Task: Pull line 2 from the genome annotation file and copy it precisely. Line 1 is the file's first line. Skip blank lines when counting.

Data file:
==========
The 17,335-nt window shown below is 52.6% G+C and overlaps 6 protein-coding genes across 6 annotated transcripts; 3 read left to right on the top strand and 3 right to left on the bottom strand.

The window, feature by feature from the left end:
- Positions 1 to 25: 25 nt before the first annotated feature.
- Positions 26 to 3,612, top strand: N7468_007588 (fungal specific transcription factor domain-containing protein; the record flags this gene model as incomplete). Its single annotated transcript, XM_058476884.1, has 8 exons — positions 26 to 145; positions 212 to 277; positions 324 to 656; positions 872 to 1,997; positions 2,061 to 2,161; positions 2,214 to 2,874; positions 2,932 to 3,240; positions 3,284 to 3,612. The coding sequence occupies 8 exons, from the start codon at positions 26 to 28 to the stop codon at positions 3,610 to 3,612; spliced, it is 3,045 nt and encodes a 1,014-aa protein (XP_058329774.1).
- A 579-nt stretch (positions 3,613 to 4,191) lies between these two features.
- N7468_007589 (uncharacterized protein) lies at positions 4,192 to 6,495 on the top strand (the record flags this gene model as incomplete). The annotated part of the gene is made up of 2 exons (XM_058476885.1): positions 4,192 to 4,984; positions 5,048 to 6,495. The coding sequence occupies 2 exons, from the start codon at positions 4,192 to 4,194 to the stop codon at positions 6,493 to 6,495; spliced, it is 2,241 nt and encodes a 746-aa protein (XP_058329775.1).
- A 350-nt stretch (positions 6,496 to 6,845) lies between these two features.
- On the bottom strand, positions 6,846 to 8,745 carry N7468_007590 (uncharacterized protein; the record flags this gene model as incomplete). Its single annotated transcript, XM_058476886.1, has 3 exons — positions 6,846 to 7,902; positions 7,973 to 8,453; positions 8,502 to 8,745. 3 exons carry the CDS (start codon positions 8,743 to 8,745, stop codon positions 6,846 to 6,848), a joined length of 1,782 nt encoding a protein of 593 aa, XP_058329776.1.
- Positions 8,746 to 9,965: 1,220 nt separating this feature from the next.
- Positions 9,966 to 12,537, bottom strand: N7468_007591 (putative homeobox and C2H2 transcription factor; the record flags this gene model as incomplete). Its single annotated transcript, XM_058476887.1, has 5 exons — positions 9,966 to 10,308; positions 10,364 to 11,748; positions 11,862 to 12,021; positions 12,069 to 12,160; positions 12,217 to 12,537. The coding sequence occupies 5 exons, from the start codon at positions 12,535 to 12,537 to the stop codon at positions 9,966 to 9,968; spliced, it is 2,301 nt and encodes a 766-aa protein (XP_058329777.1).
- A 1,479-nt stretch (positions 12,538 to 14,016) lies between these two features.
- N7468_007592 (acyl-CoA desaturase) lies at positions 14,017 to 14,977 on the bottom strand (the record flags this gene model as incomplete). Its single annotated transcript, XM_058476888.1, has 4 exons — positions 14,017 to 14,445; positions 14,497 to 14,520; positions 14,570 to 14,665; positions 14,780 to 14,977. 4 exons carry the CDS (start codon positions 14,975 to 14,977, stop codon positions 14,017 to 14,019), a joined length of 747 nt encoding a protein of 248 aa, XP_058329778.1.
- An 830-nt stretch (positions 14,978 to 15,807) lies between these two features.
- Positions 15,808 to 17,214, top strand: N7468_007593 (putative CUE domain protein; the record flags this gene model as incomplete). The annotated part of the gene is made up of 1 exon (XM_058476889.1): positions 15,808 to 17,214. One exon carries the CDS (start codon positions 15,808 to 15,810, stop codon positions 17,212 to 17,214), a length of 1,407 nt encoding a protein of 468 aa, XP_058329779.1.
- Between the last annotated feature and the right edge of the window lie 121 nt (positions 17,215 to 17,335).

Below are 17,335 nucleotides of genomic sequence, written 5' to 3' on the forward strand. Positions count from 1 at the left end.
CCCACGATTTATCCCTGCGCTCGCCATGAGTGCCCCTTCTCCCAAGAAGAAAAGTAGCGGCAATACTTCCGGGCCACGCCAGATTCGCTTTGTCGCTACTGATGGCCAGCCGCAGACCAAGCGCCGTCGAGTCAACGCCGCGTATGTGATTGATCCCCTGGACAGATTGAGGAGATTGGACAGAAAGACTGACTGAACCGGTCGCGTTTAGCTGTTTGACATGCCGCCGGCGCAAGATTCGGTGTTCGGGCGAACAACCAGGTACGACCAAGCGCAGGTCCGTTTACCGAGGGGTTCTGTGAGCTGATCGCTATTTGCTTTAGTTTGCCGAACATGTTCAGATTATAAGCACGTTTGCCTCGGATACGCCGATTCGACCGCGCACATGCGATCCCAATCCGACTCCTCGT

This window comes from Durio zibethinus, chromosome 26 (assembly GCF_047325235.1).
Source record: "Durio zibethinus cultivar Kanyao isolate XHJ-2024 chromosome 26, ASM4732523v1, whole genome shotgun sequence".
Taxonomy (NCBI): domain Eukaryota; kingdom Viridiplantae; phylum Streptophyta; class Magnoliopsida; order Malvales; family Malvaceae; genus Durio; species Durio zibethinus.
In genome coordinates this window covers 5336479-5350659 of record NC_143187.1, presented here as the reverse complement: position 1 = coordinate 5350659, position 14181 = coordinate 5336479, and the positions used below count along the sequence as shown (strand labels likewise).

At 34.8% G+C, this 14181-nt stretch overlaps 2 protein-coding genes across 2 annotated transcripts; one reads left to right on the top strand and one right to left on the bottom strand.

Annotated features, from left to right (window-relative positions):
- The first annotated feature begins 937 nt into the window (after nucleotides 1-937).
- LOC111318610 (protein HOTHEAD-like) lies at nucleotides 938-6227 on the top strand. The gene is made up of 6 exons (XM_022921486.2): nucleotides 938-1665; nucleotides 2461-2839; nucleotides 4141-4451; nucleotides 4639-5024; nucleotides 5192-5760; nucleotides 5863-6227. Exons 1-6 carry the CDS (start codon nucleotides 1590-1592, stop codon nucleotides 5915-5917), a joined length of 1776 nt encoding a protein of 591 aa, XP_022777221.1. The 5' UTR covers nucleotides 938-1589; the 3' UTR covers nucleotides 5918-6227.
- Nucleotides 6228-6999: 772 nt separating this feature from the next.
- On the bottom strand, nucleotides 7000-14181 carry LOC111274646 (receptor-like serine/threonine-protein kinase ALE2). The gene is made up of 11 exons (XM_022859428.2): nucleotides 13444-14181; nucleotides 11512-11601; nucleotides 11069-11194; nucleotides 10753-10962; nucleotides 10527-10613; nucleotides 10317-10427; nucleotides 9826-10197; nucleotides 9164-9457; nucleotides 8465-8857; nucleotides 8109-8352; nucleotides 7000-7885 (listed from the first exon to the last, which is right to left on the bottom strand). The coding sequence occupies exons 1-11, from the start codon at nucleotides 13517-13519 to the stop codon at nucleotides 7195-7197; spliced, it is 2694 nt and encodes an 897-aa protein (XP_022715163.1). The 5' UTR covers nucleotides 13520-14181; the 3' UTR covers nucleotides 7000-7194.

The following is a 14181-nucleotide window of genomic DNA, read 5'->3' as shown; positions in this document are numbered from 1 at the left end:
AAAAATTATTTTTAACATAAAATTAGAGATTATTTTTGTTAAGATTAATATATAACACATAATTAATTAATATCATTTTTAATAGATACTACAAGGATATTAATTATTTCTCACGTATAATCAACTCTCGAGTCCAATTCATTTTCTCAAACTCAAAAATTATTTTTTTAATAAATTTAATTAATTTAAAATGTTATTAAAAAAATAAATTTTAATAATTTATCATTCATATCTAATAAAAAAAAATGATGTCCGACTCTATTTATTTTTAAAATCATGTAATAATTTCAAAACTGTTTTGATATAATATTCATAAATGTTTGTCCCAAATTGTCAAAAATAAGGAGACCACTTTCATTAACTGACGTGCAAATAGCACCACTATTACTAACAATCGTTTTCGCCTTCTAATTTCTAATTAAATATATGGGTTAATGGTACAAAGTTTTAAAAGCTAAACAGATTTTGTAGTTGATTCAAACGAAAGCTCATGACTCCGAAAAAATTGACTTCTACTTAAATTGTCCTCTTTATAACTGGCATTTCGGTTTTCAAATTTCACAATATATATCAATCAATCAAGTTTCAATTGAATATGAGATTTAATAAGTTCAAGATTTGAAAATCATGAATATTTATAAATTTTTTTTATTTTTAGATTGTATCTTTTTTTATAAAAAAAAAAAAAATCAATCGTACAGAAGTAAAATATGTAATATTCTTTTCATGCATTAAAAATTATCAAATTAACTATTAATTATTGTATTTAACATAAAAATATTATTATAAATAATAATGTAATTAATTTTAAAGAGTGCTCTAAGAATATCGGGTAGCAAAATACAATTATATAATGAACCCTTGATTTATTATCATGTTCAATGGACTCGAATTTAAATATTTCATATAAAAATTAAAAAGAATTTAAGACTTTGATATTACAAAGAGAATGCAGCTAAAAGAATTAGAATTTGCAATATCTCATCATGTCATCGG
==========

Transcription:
The window, feature by feature from the left end: